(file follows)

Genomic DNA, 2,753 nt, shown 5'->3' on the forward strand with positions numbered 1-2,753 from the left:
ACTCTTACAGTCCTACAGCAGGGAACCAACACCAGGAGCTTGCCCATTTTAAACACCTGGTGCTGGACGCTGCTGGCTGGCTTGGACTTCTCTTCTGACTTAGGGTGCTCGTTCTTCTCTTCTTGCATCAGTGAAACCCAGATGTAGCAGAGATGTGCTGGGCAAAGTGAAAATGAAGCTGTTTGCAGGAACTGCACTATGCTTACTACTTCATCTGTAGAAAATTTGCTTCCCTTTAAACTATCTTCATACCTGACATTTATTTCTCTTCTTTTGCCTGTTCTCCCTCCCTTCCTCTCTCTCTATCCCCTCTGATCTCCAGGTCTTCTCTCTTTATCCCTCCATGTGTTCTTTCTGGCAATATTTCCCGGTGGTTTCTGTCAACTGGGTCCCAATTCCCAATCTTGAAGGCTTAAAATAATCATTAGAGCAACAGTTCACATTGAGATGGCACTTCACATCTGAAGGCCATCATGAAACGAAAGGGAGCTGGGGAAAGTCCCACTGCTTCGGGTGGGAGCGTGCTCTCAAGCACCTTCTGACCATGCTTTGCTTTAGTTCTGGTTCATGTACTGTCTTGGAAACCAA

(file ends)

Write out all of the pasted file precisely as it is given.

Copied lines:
Genomic DNA, 2,753 nt, shown 5'->3' on the forward strand with positions numbered 1-2,753 from the left:
ACTCTTACAGTCCTACAGCAGGGAACCAACACCAGGAGCTTGCCCATTTTAAACACCTGGTGCTGGACGCTGCTGGCTGGCTTGGACTTCTCTTCTGACTTAGGGTGCTCGTTCTTCTCTTCTTGCATCAGTGAAACCCAGATGTAGCAGAGATGTGCTGGGCAAAGTGAAAATGAAGCTGTTTGCAGGAACTGCACTATGCTTACTACTTCATCTGTAGAAAATTTGCTTCCCTTTAAACTATCTTCATACCTGACATTTATTTCTCTTCTTTTGCCTGTTCTCCCTCCCTTCCTCTCTCTCTATCCCCTCTGATCTCCAGGTCTTCTCTCTTTATCCCTCCATGTGTTCTTTCTGGCAATATTTCCCGGTGGTTTCTGTCAACTGGGTCCCAATTCCCAATCTTGAAGGCTTAAAATAATCATTAGAGCAACAGTTCACATTGAGATGGCACTTCACATCTGAAGGCCATCATGAAACGAAAGGGAGCTGGGGAAAGTCCCACTGCTTCGGGTGGGAGCGTGCTCTCAAGCACCTTCTGACCATGCTTTGCTTTAGTTCTGGTTCATGTACTGTCTTGGAAACCAA